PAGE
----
Noob v. LeetCode, Episode 8, array manipulation Photo by Chris Liverani on Unsplash

Looking through LeetCode’s top interview questions in the ‘easy’ category, I found this one:

My first approach went like this. For each number in the array- let’s call it buy — find the greatest element to the right — let’s call that one sell. If sell is lower than buy, let’s subtract sell from buy and call the result profit.

Meanwhile, we’ll have another variable called maxProfit that starts at zero. At the end of each loop, if profit is greater than maxProfit, then we’ll set maxProfit equal to profit. If that confuses you, I’ll break it down into steps below.

Step 1. Iterate, while keeping track of index

var maxProfit = function(prices) {
let profit
let maxProfit = 0

// more code here
})
return maxProfit
};

Step 2. Make a new sub-array of elements to the right

let rest = prices.slice(index + 1)
//it's index + 1 because we want all elements to the right ...

Step 3. Find the biggest number in that sub-array

But … if we’re looking at the last element of the array, then rest = []. To account for this edge case, let’s first check to see that rest is not null. We’ll use javaScript’s Math.max() to find the largest values. We’ll save that value as sell.

if(rest){
let sell = Math.max(...rest)
}

Step 4. Calculate profit

If sell is greater than buy (as required by rules of this challenge), we can calculate profit like so:

if (sell > buy){
profit = sell — buy
}

Step 5. Check to see if profit is greater than maxProfit

For each buy, we are calculating profit. We started maxProfit at zero. Now, inside our loop, we need to compare the two, and always assign the greater value to maxProfit:

profit > maxProfit ? maxProfit = profit : null

Finally, at the end of our loop, we return maxProfit:

var maxProfit = function(prices) {
let profit
let maxProfit = 0

let rest = prices.slice(index + 1)
if (rest){
let sell = Math.max(...rest)
sell > buy ? profit = sell - buy : null
profit > maxProfit ? maxProfit = profit : null
}
})
return maxProfit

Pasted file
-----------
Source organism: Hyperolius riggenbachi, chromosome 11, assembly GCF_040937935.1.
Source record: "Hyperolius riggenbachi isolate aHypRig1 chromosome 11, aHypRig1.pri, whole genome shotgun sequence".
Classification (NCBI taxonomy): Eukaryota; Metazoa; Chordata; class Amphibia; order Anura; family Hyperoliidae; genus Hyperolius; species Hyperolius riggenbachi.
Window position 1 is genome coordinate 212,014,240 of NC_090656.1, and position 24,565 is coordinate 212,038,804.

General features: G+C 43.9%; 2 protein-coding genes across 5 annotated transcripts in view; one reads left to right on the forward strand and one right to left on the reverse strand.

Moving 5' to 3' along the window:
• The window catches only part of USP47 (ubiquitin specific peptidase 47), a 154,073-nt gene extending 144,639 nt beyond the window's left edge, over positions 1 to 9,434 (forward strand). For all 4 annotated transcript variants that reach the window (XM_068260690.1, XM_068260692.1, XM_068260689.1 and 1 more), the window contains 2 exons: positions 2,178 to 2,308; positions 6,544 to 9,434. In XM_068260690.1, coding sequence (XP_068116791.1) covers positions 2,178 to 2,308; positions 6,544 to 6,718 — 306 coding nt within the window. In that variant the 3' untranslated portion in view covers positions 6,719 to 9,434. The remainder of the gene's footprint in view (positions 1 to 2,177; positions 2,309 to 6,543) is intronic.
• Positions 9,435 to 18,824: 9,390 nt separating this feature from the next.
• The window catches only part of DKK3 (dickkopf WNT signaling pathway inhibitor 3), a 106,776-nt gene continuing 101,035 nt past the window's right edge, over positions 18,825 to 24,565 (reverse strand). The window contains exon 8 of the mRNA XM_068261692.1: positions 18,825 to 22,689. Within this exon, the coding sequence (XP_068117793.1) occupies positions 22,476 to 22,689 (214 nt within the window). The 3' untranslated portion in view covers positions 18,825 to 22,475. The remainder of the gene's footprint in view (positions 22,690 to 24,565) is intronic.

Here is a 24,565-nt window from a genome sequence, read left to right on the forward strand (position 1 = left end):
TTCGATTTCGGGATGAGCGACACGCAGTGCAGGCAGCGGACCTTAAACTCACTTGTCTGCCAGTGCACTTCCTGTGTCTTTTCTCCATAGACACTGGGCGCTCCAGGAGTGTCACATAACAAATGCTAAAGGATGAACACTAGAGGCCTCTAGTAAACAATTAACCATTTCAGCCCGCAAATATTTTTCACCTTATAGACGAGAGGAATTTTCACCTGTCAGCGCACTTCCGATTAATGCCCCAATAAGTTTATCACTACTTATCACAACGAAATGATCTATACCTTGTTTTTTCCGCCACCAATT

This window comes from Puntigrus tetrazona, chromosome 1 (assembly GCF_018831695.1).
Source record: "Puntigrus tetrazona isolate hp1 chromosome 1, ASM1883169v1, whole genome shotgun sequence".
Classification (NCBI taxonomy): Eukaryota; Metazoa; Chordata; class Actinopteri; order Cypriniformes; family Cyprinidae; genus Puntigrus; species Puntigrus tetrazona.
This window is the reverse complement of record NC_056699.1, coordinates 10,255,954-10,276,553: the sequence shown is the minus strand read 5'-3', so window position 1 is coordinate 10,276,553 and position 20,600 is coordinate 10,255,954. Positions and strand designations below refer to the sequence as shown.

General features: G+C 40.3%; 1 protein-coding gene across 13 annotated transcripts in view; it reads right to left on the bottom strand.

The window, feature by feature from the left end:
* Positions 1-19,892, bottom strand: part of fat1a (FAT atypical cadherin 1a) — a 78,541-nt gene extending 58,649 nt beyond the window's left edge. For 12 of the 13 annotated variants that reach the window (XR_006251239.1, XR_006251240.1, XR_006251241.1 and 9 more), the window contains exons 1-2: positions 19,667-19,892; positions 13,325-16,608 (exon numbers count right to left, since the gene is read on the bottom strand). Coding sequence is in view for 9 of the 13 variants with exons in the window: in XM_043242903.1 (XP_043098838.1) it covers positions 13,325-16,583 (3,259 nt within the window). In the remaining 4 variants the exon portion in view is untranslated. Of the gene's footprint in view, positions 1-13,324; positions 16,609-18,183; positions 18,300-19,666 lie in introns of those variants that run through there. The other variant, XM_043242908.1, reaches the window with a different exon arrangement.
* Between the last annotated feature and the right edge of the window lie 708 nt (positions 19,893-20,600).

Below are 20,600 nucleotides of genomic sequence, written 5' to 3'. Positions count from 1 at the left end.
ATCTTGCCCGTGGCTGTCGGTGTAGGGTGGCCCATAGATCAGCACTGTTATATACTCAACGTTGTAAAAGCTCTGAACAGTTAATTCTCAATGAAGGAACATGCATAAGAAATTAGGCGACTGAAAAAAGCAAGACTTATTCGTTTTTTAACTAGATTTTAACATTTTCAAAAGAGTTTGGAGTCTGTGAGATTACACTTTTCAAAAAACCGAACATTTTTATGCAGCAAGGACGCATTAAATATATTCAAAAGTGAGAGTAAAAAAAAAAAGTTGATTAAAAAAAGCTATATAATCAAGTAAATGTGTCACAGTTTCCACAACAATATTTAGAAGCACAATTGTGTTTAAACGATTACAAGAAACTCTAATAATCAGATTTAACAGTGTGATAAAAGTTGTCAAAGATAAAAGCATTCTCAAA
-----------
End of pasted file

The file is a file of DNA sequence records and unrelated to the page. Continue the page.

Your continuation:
};

It works! BUT how does it perform?

We are in the bottom 5 percent!

Why? Because we have nested loops — an if loop inside a for loop, not to mention two ternary operations for each nested loop.

We need a different approach!

Our first approach was to break our array into two arrays, nesting one inside the other. This time, let’s iterate only once. We’ll still set an initial value for maxProfit. We’ll also set an initial value for min (minimum value, ie lowest price).

var maxProfit = function(prices) {
let maxProfit = 0;
let min = prices;
for(let i = 1; i < prices.length; i++) {
// more code here
}
}

As we iterate we’ll compare our most recent value for min with the next element, and set the lesser of those two values as the new value for min. We’re using javaScript’s Math.min().

const prices = [7,1,5,3,6,4]
min = Math.min(prices[i], min);
//i = 1, min = Math.min(1,7) => 1

Tracking Profits

In the same loop, we also update maximum profit, which we define as either the previous value for maxProfit, or the current price minus min.

maxProfit = Math.max(maxProfit, prices[i] - min);

Here’s a look at how those values update after each loop:

const prices = [7,1,5,3,6,4]for(let i = 1; i < prices.length; i++) {        min = Math.min(prices[i], min);
//i = 1, lowestPrice = Math.min(1,7) => 1
//i = 2, lowestPrice = Math.min(5,1) => 1
//i = 3, lowestPrice = Math.min(3,1) => 1
//i = 4, lowestPrice = Math.min(6,1) => 1
//i = 5, lowestPrice = Math.min(4,1) => 1
maxProfit = Math.max(maxProfit, prices[i] - min);
//i = 1, Math.max(0, 1 - 1) => 0
//i = 2, Math.max(0, 5 - 1) => 4
//i = 3, Math.max(4, 3 - 1) => 4
//i = 4, Math.max(4, 6 - 1) => 5
//i = 5, Math.max(5, 4 - 1) => 5
}

All together now:

const maxProfit = function(prices) {
let maxProfit = 0;
let lowestPrice = prices;
for(let i = 1; i < prices.length; i++) {
min = Math.min(prices[i], min);
maxProfit = Math.max(maxProfit, prices[i] - min);
}
return maxProfit;
};

It works! And this time we are only using one loop, plus Math.max() and Math.min():

next: Algorithms 101, #9: Jewels and Stones in Ruby and JS

in case you missed it: Algorithms 101, #7: House Robber in JavaScript

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